Figure 6: Customer interest in a holistic solution to manage all of their accounts
Figure 7: Increased interest in a holistic solution, 2021 vs 2020
If we take both of these needs into account (integrated account solutions and holistic insurance solutions), we see that customers are asking for the smartest and fastest ways to keep them completely covered. They want insurance to be included in holistic account management solutions.
What does this kind of solution look like?
Our best option is to look at mobility insurance through the eyes of a customer. If a customer could choose the ideal insurance experience across all of their transportation options, how might it work?
Ideally, a holistic mobility insurance experience would be low-touch. In today’s digital world, it is possible for a cell phone to know whether it is moving by rail, bike, car, or foot. With UBI on the rise, and advanced, real-time data analysis, perhaps commuters could simply be covered and charged, based on their actual movement. This would fit their desire to receive pricing that is aligned with experience.
Insurance purchase could happen at one of many junctures in life; the purchase of a car, the purchase of a bike, or via a QR code on an ad at their favorite coffee shop. Claims could be app-based or auto-generated communications. Customer service could happen through text or by phone. Value-added services like reminders or travel alerts could keep customers safe. (e.g. “There is an 85% chance of heavy rain today.”)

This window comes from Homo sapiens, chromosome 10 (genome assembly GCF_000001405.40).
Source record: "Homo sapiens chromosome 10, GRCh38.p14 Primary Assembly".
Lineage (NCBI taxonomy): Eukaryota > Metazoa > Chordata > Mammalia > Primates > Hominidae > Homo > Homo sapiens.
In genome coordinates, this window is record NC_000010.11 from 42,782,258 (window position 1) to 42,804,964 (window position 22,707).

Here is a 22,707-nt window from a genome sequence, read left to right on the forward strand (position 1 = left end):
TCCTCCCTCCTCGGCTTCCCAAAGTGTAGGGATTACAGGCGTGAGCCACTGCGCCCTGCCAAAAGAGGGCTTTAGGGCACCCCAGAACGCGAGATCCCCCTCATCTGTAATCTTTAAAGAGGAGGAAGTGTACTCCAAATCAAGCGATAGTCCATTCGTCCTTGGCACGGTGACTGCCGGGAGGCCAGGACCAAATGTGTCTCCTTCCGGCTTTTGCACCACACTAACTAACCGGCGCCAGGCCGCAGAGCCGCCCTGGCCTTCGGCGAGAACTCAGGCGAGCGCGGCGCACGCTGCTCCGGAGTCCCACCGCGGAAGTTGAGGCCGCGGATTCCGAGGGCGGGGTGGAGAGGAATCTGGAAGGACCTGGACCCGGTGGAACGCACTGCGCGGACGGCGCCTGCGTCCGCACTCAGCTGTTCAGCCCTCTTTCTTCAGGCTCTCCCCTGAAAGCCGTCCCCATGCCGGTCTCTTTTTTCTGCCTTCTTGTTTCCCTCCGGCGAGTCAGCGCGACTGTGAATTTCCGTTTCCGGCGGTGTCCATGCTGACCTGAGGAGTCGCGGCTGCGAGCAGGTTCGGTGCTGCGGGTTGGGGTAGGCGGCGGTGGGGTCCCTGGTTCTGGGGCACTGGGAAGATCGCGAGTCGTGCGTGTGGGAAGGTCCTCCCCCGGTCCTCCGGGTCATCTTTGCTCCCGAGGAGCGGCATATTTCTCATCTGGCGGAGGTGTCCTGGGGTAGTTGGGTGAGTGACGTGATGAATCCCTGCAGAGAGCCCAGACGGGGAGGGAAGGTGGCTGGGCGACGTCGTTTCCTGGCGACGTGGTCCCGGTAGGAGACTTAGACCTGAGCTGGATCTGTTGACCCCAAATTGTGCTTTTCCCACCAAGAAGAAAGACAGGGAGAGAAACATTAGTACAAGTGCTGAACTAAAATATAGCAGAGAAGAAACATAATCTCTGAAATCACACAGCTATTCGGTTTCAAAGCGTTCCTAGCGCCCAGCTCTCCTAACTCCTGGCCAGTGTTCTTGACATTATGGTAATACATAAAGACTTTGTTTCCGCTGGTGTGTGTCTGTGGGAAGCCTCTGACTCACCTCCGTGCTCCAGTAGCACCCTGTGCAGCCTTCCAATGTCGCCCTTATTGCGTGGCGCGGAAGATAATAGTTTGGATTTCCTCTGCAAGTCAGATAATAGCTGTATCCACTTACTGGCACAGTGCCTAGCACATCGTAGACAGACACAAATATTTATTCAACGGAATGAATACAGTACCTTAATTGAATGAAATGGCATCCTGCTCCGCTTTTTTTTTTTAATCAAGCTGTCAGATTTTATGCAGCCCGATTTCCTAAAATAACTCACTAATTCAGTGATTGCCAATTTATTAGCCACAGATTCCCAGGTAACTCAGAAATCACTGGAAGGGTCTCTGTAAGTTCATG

The key is flexibility. Wherever mobility moves, insurers move with it. This requires insurers to move now.
Customer needs and expectations are dramatically different now. The accelerated pace of digital expectations is significantly different. The access to and use of data are very different. Channel and partner options are exponentially different. The business operating model and technology of the past will not support success for today and the future.
Opportunity exists for those who shift their operating model and technology to meet the customer on their terms.
- Are you ready for a greater focus on customer-driven digital transformation?
- Does your technology accelerate your digital transformation?
- Can you utilize digital in your bid to become a competitive and relevant insurance leader and achieve the profitable growth that comes with it?
- What specific plans can you take to improve your odds of success?
To prepare yourself for insurance customer trends, be sure to read, Your Insurance Customers: A Crystal Ball of Big Changes in a Small Window of Time. For Majesco’s related SMB trends research, download, A Rapidly-Changing SMB Landscape.
[i] 2018 Evolution of Mobility Study, 2019, Cox Automotive and Mobility
[ii] Bernsten, Sveinung, Lena Maines, Aleksander Langaker, Elling Bere, Physical activity when riding and electric assisted bicycle, International Journal of Behavioral Nutrition and Physical Activity, April 26, 2017.
[iii] “American Time Use Survey Summary,” op. cit.
[iv] French, David, “Digital Appeal Waning; Insurance Claimants Heading Back to Humans,” Carrier Management, November 21, 2021, https://www.carriermanagement.com/news/2021/11/21/229276.htm